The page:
|Plantain - Plantago major|
Recently I was doing some research online regarding insect bites and nettle stings, and natural ways to relieve or stop the itching and pain associated with them. I seem to be one of those unfortunate people who are eaten alive every time I venture outside in the summer months, especially after 5pm.
Post 5 o'clock is dinner time for the midges here in South Galway, and then you have those special Irish mosquitoes who are always ravenous when it's BBQ o'clock. They must lurk at the bottom of our field in the lush swamp, protected by the EC SAC laws - European Special Area of Conservation, ready to swarm up the garden as the clock strikes 5 and we are looking forward to eating a romantic dinner for two outside - lucky mosquitoes !
If you are anything like me, then you are tasty food for all biting insects. My skin obviously has that certain taste and smell that they are looking for. I am sushi for mosquitoes...
So, what can you do when you find yourself sprouting red swollen lumps in places which no well brought up young lady likes to mention, which itch uncontrollably, look unladylike ugly, and are painful as well. Some insect bites contain poison which travels well beyond the site of the original bite, making things far worse. I end up wanting to rip my arm off, or foot, or somewhere unmentionable... Now you need look no further !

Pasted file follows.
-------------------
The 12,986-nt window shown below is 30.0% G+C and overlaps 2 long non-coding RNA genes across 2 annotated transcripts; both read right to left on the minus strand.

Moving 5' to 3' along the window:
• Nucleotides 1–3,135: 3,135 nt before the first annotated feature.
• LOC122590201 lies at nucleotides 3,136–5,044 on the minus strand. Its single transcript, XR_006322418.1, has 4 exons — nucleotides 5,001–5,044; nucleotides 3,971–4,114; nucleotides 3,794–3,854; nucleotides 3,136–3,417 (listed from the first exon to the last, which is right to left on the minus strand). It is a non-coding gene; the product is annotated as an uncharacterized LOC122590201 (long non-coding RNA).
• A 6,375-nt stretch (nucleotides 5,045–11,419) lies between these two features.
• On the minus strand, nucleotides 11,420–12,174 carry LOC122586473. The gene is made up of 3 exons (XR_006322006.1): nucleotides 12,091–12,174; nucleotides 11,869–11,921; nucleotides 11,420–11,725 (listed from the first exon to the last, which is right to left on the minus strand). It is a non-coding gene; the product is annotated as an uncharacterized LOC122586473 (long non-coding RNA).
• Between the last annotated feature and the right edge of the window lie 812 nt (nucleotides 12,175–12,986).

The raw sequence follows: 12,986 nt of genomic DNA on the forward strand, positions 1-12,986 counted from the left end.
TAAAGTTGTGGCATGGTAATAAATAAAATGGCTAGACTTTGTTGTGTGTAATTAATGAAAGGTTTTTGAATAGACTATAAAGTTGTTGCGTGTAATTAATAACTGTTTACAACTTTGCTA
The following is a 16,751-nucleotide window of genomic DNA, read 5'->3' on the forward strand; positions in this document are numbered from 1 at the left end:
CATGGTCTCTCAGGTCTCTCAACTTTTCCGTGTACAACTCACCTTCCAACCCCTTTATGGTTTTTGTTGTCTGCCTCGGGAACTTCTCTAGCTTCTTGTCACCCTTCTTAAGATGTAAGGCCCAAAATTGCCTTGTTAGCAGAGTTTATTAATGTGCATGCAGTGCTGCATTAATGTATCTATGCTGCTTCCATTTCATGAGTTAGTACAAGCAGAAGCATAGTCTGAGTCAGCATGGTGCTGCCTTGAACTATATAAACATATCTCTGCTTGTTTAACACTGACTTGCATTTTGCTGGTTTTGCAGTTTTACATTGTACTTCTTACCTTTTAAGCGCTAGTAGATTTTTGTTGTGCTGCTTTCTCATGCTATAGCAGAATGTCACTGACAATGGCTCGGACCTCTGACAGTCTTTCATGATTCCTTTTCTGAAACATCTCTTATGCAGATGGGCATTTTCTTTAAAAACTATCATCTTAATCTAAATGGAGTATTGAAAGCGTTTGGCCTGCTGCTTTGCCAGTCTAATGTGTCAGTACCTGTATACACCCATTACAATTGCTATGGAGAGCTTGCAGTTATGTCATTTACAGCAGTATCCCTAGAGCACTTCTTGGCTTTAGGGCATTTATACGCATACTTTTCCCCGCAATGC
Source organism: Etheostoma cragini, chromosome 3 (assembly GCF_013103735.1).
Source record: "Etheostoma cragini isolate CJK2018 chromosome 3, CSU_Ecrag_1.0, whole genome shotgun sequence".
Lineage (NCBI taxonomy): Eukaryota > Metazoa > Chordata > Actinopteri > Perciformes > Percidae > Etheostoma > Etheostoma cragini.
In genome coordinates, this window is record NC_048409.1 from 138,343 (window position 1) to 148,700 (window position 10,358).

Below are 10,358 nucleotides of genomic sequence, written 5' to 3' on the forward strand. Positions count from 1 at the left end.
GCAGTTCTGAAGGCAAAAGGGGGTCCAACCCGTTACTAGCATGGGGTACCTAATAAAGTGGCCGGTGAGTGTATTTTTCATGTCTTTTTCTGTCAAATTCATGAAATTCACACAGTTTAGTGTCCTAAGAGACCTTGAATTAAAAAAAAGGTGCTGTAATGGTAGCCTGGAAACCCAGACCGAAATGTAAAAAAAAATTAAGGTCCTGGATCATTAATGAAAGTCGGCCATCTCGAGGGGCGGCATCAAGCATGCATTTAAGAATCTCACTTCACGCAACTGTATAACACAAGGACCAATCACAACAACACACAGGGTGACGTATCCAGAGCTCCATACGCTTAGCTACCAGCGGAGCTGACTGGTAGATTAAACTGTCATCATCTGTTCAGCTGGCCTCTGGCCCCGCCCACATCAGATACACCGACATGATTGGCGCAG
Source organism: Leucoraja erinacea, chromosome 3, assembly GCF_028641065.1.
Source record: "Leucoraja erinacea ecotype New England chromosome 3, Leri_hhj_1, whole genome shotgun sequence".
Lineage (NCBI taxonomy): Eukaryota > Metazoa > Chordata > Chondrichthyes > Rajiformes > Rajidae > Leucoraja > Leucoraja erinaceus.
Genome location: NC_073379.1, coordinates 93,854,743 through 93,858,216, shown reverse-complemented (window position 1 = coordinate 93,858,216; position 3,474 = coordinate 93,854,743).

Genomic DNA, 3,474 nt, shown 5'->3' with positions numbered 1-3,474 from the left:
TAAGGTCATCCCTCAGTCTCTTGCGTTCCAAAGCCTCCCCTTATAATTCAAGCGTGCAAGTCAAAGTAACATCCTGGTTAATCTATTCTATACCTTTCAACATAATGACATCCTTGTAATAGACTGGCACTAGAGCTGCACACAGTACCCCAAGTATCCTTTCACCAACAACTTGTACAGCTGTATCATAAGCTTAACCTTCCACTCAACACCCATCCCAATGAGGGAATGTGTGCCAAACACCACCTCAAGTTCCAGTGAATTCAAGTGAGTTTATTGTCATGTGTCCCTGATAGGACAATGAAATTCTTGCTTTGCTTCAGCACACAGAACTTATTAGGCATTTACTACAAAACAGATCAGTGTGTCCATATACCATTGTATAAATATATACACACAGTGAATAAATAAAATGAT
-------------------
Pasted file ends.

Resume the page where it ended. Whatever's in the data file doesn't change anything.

I have been reading about Plantain. No, not the banana like fruit that is great sliced and deep fried, but a very plain little plant that grows across Ireland, the UK, Europe and even in North America, Asia, Australia and well beyond.
The common broad leaved plantain is a perennial weed which thrives almost anywhere. Just be sure, if you are gathering them for medicinal use, or for food, use a source away from weedkillers, pesticides, traffic and such.
Why it is So Useful:
The chemicals in Plantain which make it so incredibly useful, are aucubin, an anti microbial, mucilage, which reduces pain etc, and allantoin, which stimulates cell growth and regeneration.
Draws out stings and poison from bites - rub leaves onto and bind on skin
Skin healer - skin ulcers, inflammation, minor burns, sores and hot skin etc - bruise leaves and hold on skin
Leaves can stop minor bleeding when bruised and held on skin
Bruise leaves to form a poultice for above also...
Prevents infection in wounds also
Tea made from the leaves can ease diarrhoea and soothe internal surfaces
Full of vitamins A, C and K, as well as calcium - highly nutritious
The young leaves can be used raw in salads or sandwiches
Older leaves can be stewed or boiled well as a vegetable or in soups
Pliny stated that it would cure the madness of dogs...